Three of Turner's greatest late watercolours have been brought together for the first time: The Red Rigi (borrowed from Melbourne), The Blue Rigi and The Dark Rigi (both in private hands). By 20 March, when the exhibition ends, it will be clear whether or not the Art Fund has raised the £4.95 million needed to buy The Blue Rigi (shown here) for the Tate. Sometimes 'saving' a picture for the nation means no more than keeping hold of something which would lose nothing by being in another country. The Blue Rigi is different. Although the Tate has the most extensive of all Turner collections it has no late Swiss landscape of this sort, and it is only in an exhibition like this one - which sets the finished works alongside the studies and sketches from the massive Turner bequest - that you get to the heart of Turner's idiosyncratic creativity. There are sketchbook pages here, and large pale studies in sloppy dilute watercolour, that seem to be the repository of memories of, and ideas about, atmospheric effects. There are other sketchbooks in which tiny drawings in fine pencil detail buildings and hard scenery. There are the sample studies for all three Rigis: the roughs from which patrons could choose to commission finished watercolours. All these preliminaries take on new meanings when the end result is to hand.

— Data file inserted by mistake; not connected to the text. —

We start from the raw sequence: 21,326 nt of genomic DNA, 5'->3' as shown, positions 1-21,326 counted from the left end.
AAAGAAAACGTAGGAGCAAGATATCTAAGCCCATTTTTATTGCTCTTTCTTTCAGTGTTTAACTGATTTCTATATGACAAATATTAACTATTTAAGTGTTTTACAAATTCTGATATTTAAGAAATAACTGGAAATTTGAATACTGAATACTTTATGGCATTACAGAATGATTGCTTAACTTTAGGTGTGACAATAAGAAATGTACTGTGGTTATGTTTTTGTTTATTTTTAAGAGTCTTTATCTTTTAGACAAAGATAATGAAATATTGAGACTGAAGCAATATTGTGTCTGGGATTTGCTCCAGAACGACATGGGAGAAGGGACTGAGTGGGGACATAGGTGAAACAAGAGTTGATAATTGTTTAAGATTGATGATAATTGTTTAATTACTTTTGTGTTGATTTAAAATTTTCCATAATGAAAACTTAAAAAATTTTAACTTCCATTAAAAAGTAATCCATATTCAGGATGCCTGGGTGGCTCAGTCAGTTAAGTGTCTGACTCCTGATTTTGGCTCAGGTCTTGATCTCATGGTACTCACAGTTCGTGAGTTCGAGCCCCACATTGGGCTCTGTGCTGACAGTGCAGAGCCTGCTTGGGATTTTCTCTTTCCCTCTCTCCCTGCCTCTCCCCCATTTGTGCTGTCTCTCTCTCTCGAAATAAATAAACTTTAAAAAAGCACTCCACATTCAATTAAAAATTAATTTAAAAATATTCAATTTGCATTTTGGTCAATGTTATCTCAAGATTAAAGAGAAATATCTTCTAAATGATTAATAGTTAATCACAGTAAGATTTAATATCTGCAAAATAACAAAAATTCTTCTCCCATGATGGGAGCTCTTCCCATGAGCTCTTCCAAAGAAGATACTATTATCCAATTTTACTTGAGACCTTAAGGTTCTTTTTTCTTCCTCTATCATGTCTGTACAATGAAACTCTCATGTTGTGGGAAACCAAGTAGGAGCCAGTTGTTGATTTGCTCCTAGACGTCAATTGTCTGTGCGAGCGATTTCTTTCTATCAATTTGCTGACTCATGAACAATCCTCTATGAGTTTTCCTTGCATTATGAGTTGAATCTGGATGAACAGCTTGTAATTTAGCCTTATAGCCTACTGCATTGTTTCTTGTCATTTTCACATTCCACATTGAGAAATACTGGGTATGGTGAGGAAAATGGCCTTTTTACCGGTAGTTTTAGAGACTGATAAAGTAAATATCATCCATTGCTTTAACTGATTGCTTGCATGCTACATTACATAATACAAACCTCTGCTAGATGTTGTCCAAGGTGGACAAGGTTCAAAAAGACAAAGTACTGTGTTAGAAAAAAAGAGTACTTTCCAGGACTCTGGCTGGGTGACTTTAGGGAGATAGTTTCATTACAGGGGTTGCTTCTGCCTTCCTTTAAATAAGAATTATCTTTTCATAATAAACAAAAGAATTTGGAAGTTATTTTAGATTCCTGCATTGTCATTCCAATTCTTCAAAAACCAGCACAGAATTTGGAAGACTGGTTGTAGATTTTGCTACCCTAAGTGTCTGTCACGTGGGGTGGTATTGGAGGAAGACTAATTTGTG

LRB 8 March 2007 | PDF Download